The first station

By: Jason A. Baguia April 10,2019 - 07:30 AM

In the first station, Pontius Pilate condemns Jesus to death.

We are familiar with the condemnation episode. Saint John the Evangelist recorded it in writing for his own and for succeeding generations.

We remember the encounter between the Christ and the prefect. He saw no wrong in the Christ. He had him scourged and shown to the crowd.

“Behold the man,” we remember Pilate hollering. There was no pity for the God-man. When made to choose between the Christ and Barabbas, the crowd sought the latter’s release, and demanded the crucifixion of the Christ, for they, they said, recognized no other king but Caesar.

Pilate washed his hands of the blood of the Christ. On the tablet above the nailed Redeemer, Pilate ordered written the words “Jesus of Nazareth, King of the Jews.”

Does history repeat itself in our land? Are we Pilate today?

Drug dependents, activists, priests, farmers, policemen, lawyers, politicians, children are killed.

Are we not responsible for handing them over to the executioner? Do we not, in going about our daily lives as if all is well, wash our hands of the blood of the slain?

“I have no part in the blood of this man” echoes today in other words: “Death? That is the lot of troublemakers. If you are good and law-abiding, no harm will come to you.”

But we do not even know if the slain were guilty. All we have done is resign ourselves to the use of brute force to secure the peace, and in our blessing of the anti-sacrament of the gun, we continue to condemn the Christ to death over and over again.

A report from the Catholic Bishops’ Conference of the Philippines:
A Catholic bishop wants full investigation into the weekend slaying of 14 persons, including a church lay minister, in Negros Oriental province. Authorities said the 14 were killed while allegedly resisting to be searched for illegal firearms in separate operations in Canlaon City and in the towns of Manjuyod and Sta. Catalina.

The joint army and police operations, they said, were part of the government’s campaign against loose firearms held by suspected members of the New People’s Army. Human rights groups, however, deplored the killings saying that the fatalities were farmers and not communist rebels.

Bishop Gerardo Alminaza of San Carlos demanded further investigation into the incident, amid claims of human rights violations. “We demand a quick investigation on this and appeal to our government authorities to restore peace and order,” he said.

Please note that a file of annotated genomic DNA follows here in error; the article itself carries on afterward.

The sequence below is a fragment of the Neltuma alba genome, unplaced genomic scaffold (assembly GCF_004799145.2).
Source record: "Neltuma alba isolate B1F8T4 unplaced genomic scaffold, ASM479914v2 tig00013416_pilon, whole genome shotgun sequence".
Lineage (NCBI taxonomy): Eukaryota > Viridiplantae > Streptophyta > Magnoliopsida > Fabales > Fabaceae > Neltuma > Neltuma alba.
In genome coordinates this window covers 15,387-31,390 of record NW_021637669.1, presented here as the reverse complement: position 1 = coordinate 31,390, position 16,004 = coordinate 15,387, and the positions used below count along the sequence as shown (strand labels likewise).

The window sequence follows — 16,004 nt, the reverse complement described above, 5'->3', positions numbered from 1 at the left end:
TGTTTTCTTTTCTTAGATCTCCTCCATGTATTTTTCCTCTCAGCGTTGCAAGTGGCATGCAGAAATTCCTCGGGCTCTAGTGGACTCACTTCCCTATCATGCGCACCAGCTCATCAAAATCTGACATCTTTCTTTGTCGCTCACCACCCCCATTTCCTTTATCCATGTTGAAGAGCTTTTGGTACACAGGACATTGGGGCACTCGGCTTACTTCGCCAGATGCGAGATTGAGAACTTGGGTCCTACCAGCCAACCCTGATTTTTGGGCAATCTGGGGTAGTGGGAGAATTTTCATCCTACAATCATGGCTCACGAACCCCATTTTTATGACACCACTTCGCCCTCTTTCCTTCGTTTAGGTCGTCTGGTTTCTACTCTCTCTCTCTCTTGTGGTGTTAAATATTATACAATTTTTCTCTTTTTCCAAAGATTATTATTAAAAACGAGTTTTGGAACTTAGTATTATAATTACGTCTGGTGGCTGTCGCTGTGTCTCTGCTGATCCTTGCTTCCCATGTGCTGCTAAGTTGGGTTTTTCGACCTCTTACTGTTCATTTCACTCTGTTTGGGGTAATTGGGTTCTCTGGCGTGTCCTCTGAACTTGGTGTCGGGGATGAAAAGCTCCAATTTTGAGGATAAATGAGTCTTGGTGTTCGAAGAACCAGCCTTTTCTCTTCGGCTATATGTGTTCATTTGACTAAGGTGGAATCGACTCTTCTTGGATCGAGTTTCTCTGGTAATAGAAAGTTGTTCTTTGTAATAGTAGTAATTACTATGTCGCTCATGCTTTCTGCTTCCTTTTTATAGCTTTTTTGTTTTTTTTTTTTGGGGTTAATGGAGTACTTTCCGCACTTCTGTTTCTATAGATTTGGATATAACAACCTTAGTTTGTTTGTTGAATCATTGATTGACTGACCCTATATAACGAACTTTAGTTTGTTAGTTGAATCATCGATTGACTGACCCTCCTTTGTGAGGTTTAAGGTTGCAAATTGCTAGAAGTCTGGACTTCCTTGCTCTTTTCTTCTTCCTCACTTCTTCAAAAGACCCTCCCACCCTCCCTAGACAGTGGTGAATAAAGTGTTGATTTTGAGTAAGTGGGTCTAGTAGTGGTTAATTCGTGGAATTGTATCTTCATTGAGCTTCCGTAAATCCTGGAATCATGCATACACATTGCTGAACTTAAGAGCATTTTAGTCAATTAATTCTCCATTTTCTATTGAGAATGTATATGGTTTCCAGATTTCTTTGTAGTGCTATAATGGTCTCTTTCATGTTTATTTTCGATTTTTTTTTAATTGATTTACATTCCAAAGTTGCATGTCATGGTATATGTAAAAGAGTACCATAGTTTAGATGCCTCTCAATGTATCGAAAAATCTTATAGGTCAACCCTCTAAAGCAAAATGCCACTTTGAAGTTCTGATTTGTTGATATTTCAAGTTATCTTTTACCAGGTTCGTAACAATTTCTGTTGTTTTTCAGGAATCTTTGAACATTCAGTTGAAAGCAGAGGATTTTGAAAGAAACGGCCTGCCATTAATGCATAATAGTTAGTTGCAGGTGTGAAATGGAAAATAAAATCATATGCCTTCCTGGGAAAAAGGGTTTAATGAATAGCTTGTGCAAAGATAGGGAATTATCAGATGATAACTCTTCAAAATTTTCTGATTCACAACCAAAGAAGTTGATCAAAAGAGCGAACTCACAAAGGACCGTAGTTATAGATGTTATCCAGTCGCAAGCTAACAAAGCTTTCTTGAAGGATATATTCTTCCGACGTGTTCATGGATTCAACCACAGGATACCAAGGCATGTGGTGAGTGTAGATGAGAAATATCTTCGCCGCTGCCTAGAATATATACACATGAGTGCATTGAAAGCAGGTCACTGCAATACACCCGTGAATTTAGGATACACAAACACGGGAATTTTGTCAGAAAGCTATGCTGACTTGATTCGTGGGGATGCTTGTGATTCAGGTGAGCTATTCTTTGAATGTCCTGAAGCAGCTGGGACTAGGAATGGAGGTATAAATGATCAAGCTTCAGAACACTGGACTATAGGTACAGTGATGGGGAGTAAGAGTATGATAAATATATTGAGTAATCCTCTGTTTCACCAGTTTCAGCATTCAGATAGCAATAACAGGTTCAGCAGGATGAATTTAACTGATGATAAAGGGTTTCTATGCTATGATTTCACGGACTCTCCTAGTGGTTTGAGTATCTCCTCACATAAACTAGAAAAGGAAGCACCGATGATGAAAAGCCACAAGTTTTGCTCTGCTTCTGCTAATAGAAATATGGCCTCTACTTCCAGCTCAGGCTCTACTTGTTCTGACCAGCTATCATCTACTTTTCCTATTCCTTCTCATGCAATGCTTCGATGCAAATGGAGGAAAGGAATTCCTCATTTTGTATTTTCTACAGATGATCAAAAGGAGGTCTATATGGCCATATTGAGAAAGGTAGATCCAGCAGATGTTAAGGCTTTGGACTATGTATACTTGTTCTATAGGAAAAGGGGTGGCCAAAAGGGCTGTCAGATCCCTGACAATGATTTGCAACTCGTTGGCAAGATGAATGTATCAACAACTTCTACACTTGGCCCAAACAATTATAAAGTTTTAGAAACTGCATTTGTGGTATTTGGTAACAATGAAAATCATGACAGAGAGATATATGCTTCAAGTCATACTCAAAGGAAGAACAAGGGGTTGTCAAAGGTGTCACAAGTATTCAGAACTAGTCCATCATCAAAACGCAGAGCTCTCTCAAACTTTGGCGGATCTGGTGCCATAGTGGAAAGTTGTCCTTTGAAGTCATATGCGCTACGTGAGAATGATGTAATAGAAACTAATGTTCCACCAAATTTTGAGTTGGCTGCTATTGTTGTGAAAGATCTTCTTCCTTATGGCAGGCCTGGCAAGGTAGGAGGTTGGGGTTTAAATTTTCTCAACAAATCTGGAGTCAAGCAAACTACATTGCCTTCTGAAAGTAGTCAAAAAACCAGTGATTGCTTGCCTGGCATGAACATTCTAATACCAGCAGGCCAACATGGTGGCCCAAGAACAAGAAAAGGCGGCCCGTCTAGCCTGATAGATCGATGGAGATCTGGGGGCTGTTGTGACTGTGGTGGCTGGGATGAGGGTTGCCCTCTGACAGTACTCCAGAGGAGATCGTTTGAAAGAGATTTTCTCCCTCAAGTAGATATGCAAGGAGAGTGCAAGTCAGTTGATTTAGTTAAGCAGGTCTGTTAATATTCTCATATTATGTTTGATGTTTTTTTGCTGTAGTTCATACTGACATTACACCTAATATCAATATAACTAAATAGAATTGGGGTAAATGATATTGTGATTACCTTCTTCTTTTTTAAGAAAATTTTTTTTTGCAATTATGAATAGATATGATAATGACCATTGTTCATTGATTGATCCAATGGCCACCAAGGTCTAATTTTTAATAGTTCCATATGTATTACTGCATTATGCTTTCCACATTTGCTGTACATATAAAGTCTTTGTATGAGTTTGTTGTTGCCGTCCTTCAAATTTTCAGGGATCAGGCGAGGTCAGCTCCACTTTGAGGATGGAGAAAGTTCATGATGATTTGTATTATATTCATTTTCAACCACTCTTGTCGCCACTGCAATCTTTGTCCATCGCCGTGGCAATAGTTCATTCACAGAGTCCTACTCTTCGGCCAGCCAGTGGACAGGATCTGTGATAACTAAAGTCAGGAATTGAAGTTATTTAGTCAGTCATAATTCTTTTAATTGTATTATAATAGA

One the fatalities, he said, was a lay minister at Canlaon parish and its administrator “can vouch for his moral character.” “Others were not even shown the supposed arrest papers. Some of those killed belonged to our Mission Station in Masulog,” Alminaza said.

The bishop appealed to the authorities to ensure due process and human rights are respected in the conduct of their duties. “We don’t want to turn our beautiful island of Negros into a killing field!” he added.

Pilate washed his hands of the blood of the Christ yet in doing so effectively inaugurated the lynching of God incarnate. One concern sealed Pilate’s judgment: As the crowd said, he would be at odds with the emperor, the king, if he released a man who has apparently asserted a rival lordship. Pilate wanted to remain a friend of Caesar’s?

Whose friendship do we value so much we choose to abet by our silence this nationwide bloodletting? Who or what amounts to being our king such that we cling to it at the cost of our brothers’ and sisters’ lives?

First is pride at the root of a loyalty to leaders that plays blind to their shortcomings and that refuses to admit being mistaken in lending such leaders any support. Idolatry is Caesar.

Second is avarice. “It says: So what if killings happen day and night? Life is good. The economy is growing. Gross domestic product is consistently high. Inflation is falling. I can now enjoy the beautiful beaches of Boracay. The Pasig river has never been cleaner.” Personal comfort is Caesar.

Third is anger that dehumanizes fellow human beings. There are not even Filipinos anymore. One is a yellow or a red, a communist or a trapo (traditional politician), a yellowtard (Liberal Party supporter) or a Dutertard (supporter of the President), a drug lord or collateral damage. You should die, literally or figuratively, because you are any of this, because you are not human. Murderous rage is Caesar.

Will the first station always be like this? The crowd claimed the blood of the Christ upon themselves and their children. They did not know they did not have to claim it. It would be shed out of pure love for them and for all.

When will we wake up and see our continuing lives as invitations to repentance? We live not because we are faultless, or better than the ones who perished. We live so that we can right what is wrong in and around us. To keep washing our hands of responsibility for the death and devastation is to underline our self-condemnation.

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TAGS: CDN Digital opinion, Cebu columnists, columnist Jason Baguia, culture of impunity, First Station of the Cross, Flowering of Thought

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